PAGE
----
A letter from a teacher who cares...

Dear Parents,

Your child does have natural talent, abilities and intelligence in some areas- but that’s not the end of the story. These things are not fixed traits.

They may have a gift for story writing, art, maths or sport, but it needs to be grown.

They may not be good at science, history or working with others…YET!

Whatever the case for your child- the reality is that natural talent, abilities and intelligence are developed over time. Through effort, persistence, practice and focussed attention.

The brain is a highly adaptive organ- it changes like a muscle through a process called neuroplasticity. From the cradle to the grave- our brains are always changing. The malleable brain is the most interesting, meaningful discovery of the last 15 years that has a huge impact on the education of your child.

Help your kids, and help them to understand the growth mindset.

Because smart is not something your are- it’s something you get.

Fit is not something you are- it’s something you get.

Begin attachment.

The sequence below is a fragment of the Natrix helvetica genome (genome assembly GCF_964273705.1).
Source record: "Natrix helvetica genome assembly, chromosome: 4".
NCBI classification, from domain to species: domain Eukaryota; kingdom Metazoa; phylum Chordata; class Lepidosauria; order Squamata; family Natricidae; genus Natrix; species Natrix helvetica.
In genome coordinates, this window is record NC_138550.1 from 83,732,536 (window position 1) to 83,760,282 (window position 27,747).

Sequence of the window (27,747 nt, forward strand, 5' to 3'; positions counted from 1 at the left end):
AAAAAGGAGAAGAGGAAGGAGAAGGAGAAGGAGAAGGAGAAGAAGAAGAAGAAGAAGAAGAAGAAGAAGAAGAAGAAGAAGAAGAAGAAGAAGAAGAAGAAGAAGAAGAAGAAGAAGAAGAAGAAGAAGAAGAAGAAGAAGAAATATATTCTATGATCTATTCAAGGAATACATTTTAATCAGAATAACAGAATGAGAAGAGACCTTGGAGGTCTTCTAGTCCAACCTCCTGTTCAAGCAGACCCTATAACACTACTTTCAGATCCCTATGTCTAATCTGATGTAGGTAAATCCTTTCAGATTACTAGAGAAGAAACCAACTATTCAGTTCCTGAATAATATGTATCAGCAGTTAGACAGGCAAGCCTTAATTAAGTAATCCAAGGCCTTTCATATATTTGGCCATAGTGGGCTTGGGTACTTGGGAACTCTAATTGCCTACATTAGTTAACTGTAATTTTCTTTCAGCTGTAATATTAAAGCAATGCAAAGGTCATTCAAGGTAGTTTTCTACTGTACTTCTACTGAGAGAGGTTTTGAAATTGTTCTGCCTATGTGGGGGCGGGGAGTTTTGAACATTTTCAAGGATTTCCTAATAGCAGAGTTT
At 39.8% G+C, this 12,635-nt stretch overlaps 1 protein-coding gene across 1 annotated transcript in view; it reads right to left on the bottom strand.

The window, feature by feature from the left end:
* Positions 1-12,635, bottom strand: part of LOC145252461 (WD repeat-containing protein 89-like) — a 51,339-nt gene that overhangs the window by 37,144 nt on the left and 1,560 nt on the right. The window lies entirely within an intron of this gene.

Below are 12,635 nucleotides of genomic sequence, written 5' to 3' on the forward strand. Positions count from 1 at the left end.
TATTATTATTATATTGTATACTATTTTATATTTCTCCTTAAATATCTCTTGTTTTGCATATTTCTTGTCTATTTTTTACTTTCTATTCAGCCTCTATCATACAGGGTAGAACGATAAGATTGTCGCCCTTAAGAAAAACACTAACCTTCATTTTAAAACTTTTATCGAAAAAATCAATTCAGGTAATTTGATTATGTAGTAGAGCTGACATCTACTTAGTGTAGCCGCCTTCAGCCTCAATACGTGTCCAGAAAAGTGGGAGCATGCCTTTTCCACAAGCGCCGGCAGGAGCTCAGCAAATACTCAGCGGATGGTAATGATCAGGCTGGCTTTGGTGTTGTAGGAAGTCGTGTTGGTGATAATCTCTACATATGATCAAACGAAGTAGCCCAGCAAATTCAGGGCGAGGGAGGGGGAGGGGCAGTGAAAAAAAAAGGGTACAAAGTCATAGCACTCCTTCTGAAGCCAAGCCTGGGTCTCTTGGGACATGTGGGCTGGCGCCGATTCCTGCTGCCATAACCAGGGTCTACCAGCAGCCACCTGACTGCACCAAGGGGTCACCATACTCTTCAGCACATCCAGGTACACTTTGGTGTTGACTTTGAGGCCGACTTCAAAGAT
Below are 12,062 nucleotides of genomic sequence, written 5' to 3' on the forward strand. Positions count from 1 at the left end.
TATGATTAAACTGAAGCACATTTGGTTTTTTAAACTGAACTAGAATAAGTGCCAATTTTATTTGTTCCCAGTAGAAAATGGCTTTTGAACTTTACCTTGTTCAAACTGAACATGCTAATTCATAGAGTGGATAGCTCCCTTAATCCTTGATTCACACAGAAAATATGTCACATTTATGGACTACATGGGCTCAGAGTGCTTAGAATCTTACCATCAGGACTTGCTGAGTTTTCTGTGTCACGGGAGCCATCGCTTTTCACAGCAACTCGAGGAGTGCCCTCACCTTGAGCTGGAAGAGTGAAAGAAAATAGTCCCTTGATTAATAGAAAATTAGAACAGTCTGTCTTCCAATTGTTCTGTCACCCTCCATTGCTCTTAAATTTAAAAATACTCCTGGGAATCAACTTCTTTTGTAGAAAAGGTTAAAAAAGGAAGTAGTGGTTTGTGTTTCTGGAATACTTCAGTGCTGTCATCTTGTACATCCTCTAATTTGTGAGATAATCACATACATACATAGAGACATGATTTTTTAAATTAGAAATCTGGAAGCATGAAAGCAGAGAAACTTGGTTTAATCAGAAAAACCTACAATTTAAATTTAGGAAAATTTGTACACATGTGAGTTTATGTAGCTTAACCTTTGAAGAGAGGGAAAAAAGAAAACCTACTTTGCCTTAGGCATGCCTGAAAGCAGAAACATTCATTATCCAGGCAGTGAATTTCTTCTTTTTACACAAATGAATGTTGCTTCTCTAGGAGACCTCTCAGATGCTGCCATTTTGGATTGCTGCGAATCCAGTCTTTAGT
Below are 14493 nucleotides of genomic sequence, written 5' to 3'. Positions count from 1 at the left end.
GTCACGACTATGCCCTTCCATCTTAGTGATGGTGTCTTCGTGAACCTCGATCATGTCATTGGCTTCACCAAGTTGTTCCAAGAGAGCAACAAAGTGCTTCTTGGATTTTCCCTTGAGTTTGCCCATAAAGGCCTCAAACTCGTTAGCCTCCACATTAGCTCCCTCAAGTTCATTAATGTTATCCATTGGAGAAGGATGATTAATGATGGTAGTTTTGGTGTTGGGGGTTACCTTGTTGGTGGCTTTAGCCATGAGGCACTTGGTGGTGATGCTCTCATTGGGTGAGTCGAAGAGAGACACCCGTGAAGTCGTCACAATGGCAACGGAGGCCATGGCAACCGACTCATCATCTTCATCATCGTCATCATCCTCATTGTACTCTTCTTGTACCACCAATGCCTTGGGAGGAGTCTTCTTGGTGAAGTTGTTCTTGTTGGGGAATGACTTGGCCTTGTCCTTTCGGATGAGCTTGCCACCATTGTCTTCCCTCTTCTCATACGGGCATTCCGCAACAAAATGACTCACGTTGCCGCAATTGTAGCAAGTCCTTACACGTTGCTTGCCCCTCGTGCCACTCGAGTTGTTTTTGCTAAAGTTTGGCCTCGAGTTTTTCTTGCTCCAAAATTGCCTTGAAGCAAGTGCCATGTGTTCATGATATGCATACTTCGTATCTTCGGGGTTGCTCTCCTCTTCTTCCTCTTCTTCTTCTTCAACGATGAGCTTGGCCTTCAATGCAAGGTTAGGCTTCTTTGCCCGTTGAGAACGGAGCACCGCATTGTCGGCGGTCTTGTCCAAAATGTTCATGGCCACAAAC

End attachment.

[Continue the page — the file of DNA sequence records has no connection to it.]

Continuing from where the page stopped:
Good at sport is not something you are- it’s something you get.

Jonathan Thurston had to learn to catch the football the same way everyone else does. Einstein learned how to start counting to 10, just like everyone else.

Every skill your child can perform has been acquired- through applying themselves to it. Reading, walking, talking, swimming, riding a bike.

Stop telling your kids that they are smart, gifted, talented, bright, clever, or a “natural”. This might “pump up their tyres” and make them feel good for a moment- but it doesn’t help them keep growing their abilities.  What happens when they get an answer wrong? Does that mean they’re dumb and lacking talent?

They can’t control how naturally gifted they are- so don’t praise them for it.

Instead, praise them for their efforts, persistence and the way they tackle challenges when they arise- they can control these things, and this will grow their abilities. Real learning only occurs when it is hard- when it stretches them. How do they respond to the struggle of learning? How hard do they work at growing their talent, abilities and intelligence? Let’s encourage the process of learning.

We should encourage the behaviour that we want to see the most.  Value the process, more than the performance- then the performance will look after itself.

What parents understand and say makes a difference. Teach your kids the growth mindset, and help them thrive in learning and in life.


Luke McKenna- a teacher who cares


To learn more about the concept, check out our growth mindset research report. It is available for free and only take 3 minutes to read.

Or you can buy the book “Thrive: unlocking the truth about student performance”.

Luke McKenna is an educator, author and founder of Unleashing Personal Potential- providing schools with highly engaging and evidence-based ways to improve student performance. Find out more.